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Japan, Facing Similar Challenges, Embraces Geothermal

Although both California and Japan have long used geothermal energy on a small scale, its appeal to policy makers and investors is growing.

Green-energy ventures like Google's are sinking millions into exploiting the vast reservoirs of steam and heat energy that lie beneath the earth’s surface.

The benefits are clear: The energy is clean and readily available. Indeed, it’s literally just boiling in the ground below us. And it could provide energy for millions.

California has the largest capacity of geothermal energy in the United States, but only 5 percent of the state's electricity production comes from that source. Experts say the potential is even greater.

According to the California Energy Commission, the state now has 43 operating geothermal power plants with an installed capacity of nearly 1,800 megawatts. But that could be doubled, or even tripled, to a whopping 4,800 megawatts of power.

Japan, on the other hand, has exploited even less of its potential geothermal resources. Considered to have the third (or sixth, depending on where you look) largest capacity in the world (behind the United States and Indonesia), only .03 percent of its energy comes from that source.

So, what gives? Why haven’t California and Japan done more to exploit this energy? It’s cheap (it doesn’t require electricity to get the energy out), readily available and clean.

It was during a trip to Japan’s largest and oldest geothermal plant in the volcanic mountains of Kyushu that I learned what some of the problems are.

High up in the mountains of the island of Kyushu, where vacationers from Tokyo and Osaka come to relax in hot springs and gaze down at the reds, yellow and orange maple leaves of autumn, is the Hacchobaru Geothermal Station.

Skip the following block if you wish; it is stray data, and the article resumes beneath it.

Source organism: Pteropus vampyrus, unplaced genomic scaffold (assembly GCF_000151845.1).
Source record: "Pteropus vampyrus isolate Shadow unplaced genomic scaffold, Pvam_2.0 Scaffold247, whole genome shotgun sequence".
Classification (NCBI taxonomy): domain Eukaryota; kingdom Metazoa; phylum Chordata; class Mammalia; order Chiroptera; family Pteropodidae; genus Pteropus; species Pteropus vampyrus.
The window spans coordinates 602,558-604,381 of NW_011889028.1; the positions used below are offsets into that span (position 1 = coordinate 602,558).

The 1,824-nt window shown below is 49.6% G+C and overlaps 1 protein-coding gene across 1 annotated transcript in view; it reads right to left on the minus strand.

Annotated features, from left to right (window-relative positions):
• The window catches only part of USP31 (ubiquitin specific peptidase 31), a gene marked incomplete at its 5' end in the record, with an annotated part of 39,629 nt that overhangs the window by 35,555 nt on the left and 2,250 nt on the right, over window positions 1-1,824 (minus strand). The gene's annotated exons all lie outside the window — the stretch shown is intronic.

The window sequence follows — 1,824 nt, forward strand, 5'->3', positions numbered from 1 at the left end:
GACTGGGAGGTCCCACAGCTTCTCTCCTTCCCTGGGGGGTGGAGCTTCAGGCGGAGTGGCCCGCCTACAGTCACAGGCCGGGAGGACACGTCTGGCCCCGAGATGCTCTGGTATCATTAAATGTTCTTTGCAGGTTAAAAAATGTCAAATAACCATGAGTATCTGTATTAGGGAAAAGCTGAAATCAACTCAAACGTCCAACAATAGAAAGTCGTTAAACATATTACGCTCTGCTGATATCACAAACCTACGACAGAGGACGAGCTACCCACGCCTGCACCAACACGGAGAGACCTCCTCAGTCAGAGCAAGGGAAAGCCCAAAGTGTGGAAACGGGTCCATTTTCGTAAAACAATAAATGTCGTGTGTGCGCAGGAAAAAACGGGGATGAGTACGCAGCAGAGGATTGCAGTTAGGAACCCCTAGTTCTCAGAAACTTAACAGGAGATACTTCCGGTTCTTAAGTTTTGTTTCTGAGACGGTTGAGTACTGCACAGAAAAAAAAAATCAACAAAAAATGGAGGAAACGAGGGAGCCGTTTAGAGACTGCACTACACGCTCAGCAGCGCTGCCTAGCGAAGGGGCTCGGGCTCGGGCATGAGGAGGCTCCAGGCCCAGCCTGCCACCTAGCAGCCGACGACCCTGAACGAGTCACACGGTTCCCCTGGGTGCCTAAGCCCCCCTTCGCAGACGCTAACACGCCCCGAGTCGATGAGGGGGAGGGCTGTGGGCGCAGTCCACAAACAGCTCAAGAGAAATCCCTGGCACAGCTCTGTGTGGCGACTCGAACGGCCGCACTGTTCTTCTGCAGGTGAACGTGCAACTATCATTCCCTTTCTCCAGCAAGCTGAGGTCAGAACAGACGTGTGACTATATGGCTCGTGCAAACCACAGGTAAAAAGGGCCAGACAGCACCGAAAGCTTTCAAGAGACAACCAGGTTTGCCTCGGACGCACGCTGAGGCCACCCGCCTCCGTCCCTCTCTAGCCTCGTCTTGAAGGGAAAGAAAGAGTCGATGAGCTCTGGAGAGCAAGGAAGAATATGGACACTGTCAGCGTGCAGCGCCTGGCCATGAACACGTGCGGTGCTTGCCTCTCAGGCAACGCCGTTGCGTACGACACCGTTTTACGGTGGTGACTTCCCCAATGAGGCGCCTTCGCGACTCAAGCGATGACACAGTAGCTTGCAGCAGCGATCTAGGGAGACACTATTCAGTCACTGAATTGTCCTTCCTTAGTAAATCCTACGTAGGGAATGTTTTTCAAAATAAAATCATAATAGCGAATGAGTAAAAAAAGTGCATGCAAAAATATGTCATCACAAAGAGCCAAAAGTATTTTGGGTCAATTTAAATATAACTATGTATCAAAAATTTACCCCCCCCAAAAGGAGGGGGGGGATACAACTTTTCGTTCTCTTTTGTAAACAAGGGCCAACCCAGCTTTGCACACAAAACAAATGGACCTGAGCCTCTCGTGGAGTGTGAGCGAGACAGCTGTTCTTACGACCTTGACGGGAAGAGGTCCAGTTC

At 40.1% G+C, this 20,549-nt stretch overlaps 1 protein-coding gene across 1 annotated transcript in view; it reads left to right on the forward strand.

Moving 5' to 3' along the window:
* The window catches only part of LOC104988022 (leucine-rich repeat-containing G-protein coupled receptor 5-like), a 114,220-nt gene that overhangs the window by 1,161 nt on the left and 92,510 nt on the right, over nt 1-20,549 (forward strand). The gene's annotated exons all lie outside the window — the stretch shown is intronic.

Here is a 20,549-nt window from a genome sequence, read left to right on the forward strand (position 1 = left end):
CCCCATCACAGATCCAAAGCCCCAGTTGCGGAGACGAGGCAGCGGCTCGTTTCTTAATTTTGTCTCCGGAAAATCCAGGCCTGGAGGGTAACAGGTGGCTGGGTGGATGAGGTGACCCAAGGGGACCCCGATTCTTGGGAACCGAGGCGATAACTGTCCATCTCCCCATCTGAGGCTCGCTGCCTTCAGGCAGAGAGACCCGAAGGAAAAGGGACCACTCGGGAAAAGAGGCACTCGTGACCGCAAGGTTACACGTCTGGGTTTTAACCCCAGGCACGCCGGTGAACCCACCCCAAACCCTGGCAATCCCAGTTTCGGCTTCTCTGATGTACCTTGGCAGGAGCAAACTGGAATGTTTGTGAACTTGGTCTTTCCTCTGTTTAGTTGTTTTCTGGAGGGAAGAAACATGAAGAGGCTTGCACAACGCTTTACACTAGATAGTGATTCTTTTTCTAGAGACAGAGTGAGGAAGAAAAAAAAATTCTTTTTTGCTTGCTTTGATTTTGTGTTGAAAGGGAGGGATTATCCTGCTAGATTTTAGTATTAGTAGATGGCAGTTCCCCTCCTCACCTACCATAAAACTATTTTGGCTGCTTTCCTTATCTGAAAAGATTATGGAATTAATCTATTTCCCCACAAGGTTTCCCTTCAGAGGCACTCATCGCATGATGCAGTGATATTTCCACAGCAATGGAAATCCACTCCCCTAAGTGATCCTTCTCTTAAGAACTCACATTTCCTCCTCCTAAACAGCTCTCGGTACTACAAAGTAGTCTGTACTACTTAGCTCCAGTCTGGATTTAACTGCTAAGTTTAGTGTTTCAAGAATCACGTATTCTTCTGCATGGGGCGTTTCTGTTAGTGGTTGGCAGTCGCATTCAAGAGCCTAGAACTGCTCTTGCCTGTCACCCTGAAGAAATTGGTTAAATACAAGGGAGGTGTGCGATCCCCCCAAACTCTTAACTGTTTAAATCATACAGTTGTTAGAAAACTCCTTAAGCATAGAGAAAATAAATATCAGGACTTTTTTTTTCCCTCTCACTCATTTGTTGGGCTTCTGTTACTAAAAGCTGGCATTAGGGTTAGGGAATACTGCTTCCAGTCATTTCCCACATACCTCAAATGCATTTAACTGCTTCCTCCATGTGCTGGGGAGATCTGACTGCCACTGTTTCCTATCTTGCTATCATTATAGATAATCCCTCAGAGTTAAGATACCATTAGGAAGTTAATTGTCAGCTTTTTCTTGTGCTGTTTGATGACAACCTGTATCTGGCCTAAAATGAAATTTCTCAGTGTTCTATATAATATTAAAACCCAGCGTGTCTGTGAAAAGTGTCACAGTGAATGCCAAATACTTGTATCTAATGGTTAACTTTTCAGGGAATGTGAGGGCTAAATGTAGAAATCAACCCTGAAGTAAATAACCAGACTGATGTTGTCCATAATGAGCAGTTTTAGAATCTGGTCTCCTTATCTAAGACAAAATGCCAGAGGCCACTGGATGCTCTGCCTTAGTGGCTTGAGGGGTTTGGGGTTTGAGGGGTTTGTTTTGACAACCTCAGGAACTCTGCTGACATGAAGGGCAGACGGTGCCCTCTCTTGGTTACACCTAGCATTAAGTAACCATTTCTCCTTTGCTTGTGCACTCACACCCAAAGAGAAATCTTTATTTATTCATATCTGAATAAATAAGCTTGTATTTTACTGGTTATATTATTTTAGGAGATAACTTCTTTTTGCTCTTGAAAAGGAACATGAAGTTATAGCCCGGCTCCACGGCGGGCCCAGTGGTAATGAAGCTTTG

To get there, a taxi took me up nearly an hour of long, winding roads, which switch-backed by waterfalls, trout streams and traditional Japanese hot spring houses. The mountains were abrupt, climbing at impossibly steep angles.

And at the top, nearly 9,000 feet above sea level, is Hacchobaru, the largest geothermal plant in Japan. The plant produces 110,000 kilowatts of power, which provides enough electricity for roughly 37,000 households in the region.

The problem, said Atsushi Ikeda, general manager of the power station, is threefold: cost, aesthetics and public relations concerns about earthquakes and sustainability.

It takes millions, even billions, of dollars (or yen) to build a geothermal plant. The Hacchobaru plant cost $3.7 billion to build. Indeed, it took 20 years before Hacchobaru made back its initial investment.

And the situation is similar in California. The cost of drilling down to potential reservoirs can be astronomical.

The other problem is the location of the sources. In Japan, most geothermal reservoirs are in beautiful, scenic and mountainous terrain, which are often also national parks. And national parks are off limits when it comes to creating new power stations.